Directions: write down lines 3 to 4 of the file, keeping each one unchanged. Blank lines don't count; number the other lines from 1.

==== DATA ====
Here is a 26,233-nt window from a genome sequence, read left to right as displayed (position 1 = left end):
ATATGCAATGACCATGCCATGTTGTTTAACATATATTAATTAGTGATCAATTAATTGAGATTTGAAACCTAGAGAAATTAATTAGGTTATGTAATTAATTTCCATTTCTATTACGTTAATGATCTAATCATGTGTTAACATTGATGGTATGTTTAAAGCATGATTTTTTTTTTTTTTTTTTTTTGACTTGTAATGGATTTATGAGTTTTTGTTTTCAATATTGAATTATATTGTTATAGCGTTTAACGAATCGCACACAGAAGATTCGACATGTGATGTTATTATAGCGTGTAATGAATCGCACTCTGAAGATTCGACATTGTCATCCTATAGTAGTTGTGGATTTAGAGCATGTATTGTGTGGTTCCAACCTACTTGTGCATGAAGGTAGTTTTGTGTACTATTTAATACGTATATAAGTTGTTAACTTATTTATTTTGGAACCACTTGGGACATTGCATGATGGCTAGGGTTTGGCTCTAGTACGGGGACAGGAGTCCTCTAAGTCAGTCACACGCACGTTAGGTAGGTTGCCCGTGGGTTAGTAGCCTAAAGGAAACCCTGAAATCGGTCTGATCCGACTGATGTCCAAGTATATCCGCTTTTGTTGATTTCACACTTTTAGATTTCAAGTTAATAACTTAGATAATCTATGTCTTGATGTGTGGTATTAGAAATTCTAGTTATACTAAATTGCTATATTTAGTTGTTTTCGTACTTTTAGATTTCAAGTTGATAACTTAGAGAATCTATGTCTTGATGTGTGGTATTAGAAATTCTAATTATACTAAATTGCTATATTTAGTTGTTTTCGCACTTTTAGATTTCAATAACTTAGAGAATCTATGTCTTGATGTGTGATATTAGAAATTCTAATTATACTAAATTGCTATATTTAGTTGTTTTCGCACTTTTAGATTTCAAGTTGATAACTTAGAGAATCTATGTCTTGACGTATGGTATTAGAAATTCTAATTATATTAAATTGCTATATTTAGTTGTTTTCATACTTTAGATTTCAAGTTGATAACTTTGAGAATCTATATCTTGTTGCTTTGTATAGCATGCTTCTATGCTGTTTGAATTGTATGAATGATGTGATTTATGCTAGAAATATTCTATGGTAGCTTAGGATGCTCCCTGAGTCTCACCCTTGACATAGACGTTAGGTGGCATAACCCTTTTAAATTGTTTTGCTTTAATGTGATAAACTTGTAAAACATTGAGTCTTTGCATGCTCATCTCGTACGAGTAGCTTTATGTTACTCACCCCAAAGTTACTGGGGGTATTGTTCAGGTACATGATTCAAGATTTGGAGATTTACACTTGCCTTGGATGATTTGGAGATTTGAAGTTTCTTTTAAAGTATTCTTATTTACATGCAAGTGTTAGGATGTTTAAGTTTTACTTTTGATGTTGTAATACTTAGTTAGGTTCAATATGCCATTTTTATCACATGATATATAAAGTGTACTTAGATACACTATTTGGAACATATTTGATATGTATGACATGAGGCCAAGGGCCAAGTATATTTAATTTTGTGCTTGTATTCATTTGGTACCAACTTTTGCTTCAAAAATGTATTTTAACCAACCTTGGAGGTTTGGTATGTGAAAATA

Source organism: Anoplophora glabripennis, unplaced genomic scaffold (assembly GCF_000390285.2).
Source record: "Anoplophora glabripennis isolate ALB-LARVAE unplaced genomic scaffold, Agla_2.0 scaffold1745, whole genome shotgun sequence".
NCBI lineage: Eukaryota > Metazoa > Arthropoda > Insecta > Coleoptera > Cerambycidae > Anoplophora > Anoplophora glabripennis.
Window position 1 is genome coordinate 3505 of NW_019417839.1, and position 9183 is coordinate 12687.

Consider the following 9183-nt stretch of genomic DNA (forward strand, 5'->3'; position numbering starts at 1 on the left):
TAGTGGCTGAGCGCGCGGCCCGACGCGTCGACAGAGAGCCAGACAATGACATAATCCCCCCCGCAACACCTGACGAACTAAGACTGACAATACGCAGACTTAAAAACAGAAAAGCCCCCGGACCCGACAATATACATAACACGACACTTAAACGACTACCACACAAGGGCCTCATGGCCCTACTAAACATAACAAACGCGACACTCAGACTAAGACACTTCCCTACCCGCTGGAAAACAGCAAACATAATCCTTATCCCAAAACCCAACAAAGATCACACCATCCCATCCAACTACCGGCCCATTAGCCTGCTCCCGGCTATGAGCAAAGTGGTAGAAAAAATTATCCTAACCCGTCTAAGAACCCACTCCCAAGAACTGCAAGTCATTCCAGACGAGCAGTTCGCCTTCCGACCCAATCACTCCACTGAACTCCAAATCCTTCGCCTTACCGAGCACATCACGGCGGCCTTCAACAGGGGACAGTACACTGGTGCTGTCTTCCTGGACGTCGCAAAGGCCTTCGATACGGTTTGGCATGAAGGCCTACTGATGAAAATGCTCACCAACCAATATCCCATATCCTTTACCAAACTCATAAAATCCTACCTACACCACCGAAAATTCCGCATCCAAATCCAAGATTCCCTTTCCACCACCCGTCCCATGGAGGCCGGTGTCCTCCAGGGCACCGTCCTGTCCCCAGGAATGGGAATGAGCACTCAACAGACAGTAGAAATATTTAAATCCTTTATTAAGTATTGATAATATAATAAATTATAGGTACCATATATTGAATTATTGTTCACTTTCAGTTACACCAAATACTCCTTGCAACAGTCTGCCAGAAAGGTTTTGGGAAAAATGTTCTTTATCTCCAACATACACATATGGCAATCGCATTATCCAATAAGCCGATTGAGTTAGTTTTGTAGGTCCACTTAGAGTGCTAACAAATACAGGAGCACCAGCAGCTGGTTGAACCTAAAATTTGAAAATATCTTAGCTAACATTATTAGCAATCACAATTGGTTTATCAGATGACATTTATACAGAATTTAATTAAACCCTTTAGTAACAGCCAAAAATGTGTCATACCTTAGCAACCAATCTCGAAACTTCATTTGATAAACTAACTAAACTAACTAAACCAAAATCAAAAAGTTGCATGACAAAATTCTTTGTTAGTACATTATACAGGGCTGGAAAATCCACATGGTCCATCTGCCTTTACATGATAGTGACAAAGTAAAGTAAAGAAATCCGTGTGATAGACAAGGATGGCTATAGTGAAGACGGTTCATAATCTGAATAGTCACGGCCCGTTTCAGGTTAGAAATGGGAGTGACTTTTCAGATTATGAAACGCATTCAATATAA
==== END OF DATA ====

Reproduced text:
Source organism: Anoplophora glabripennis, unplaced genomic scaffold (assembly GCF_000390285.2).
Source record: "Anoplophora glabripennis isolate ALB-LARVAE unplaced genomic scaffold, Agla_2.0 scaffold1745, whole genome shotgun sequence".